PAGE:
NFL Extends Offer to Work With Union to Study Medical Marijuana
As former NFL player sues Jeff Sessions over pot's status
In a letter to the NFL Players Association (NFLPA), the NFL offered to team up to study the potential of marijuana as a pain management tool for players. Marijuana use, for any purpose, is currently prohibited by the league. 
The NFLPA is in the midst of conducting its own marijuana study, and reportedly has yet to respond to the NFL’s offer.
Joe Lockhart, the NFL’s executive vice president of communications, said:
“We look forward to working with the Players Association on all issues involving the health and safety of our players.”
Someone with knowledge of the matter said the NFL wrote to the NFLPA to ask if, considering the union’s public comments in 2017, it would be interested in cooperating on research. Potential topics for study in the letter include pain management for both chronic and acute pain.
In addition to launching its own study, the NFLPA said it is interested in further loosening the sport’s rules concerning recreational pot use by athletes.
In January 2017, DeMaurice Smith, the NFLPA’s executive director, told The Washington Post it would propose to the league a “less punitive” approach to recreational use by players. At the moment, players are tested for marijuana, and those caught using it face potential discipline, including fines. 
Smith said at the time:
“I do think that issues of addressing it more in a treatment and less punitive measure is appropriate. I think it’s important to look at whether there are addiction issues. And I think it’s important to not simply assume recreation is the reason it’s being used.”
Individually, the union formed a pain management committee to research marijuana as a pain management tool for players and other potential uses. Technically speaking, the committee is actually a subcommittee of the NFLPA’s Mackey-White traumatic brain injury committee.
Smith stated earlier in January:
“How do you make sure that you address any potential addiction issue? Because I’ve read the literature on both side.
How do you deal with the fact that some people are using it purely recreationally and pivoting it to … people who are using it medicinally either as a pain eradicator or a stress-coping mechanism? So what we’ve decided to do is, to the best we can, look at it as related but nonetheless separate issues. Do I expect in the near future we are going to be presenting something to our board on the first issue? Yes.”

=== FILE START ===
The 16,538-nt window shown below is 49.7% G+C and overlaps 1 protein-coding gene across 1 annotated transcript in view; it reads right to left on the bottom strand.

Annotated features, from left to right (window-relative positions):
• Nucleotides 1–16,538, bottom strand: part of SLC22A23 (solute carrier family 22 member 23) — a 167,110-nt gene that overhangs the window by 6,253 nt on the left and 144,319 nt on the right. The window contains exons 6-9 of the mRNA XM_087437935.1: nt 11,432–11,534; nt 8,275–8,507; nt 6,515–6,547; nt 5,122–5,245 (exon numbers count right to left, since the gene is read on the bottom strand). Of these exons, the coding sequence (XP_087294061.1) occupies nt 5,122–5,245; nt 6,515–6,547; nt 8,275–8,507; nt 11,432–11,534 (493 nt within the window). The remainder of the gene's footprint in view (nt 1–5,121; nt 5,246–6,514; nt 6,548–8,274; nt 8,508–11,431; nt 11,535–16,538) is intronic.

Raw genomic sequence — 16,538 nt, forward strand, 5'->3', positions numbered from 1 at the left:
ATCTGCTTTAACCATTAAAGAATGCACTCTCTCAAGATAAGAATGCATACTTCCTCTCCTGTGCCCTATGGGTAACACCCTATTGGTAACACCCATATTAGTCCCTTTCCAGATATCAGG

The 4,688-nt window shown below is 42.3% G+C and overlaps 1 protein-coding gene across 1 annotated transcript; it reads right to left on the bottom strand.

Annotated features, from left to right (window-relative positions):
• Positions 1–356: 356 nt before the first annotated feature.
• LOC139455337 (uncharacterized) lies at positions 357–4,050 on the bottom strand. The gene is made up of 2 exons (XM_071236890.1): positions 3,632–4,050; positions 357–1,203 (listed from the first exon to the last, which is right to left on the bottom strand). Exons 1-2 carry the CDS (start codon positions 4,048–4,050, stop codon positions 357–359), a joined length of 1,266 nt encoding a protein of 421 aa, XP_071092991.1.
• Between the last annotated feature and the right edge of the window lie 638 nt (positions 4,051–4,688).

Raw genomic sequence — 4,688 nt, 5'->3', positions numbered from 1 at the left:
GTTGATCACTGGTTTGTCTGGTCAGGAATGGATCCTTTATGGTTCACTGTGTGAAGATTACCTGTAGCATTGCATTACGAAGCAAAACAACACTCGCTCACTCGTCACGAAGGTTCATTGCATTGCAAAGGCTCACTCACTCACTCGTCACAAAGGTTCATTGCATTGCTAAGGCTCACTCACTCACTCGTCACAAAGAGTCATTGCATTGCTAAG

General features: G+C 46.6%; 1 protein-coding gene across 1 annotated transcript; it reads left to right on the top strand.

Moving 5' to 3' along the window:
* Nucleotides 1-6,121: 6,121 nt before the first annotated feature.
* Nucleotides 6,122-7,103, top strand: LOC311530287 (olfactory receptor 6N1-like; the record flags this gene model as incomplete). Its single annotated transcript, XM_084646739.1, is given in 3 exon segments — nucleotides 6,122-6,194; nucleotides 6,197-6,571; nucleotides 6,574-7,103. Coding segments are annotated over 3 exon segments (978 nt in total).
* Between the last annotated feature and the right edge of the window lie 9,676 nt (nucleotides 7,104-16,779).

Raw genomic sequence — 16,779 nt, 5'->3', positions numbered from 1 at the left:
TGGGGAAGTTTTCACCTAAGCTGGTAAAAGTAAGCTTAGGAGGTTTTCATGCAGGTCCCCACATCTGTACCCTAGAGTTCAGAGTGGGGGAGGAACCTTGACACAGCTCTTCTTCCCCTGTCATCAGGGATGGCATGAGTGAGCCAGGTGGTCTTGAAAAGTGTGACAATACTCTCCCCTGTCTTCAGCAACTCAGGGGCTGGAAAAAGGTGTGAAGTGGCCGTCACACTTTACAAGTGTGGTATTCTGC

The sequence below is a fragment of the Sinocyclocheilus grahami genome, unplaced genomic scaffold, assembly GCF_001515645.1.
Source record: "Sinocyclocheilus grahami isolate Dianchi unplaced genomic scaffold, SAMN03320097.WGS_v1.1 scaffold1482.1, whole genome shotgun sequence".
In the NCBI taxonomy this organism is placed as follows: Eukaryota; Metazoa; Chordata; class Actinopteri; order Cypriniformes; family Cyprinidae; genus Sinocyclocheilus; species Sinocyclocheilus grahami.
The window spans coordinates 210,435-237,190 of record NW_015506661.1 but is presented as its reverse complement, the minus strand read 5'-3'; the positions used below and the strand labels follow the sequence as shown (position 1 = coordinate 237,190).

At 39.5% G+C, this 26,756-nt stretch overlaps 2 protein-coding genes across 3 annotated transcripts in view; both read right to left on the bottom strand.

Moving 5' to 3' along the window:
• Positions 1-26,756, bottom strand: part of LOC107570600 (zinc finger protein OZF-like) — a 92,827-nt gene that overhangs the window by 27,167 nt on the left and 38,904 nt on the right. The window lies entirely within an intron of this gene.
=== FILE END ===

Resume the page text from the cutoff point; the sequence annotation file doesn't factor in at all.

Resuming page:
A former NFL player is currently suing U.S. Attorney General Jeff Sessions, the Department of Justice, and the DEA. Marvin Washington, a defensive lineman known mostly for his time with the New York Jets, and 4 other plaintiffs want cannabis to be legalized at the federal level. 
Washington is the co-founder of a company that sells hemp-based sports-performance products that contain no THC, the psychoactive component of marijuana which produces a high.
The retired athlete alleges in the lawsuit that the federal government’s classification of marijuana as a Schedule I drug is keeping him from receiving federal grants to open a business “that would allow pro football players to use medical marijuana for pain management in lieu of more addictive opioids.”
Washington said in June of 2017 that NFL players “are fed opiates and pharmaceuticals throughout the week, from training camp until the end of season. That can be June to January. It’s not normal.”
“I think the Players Association should demand that [players] have an alternative to opiates. This is scientific-based. This is not hocus pocus. That’s where I want to see this in the very near future, players that have an alternative to opiates.”
Washington’s co-plaintiffs include an 11-year-old girl who requires medical marijuana to treat her epilepsy, and a disabled military veteran who uses cannabis to treat his post-traumatic stress disorder (PTSD).
Julie Fidler is a freelance writer, legal blogger, and the author of Adventures in Holy Matrimony: For Better or the Absolute Worst. She lives in Pennsylvania with her husband and two ridiculously spoiled cats. She occasionally pontificates on her blog.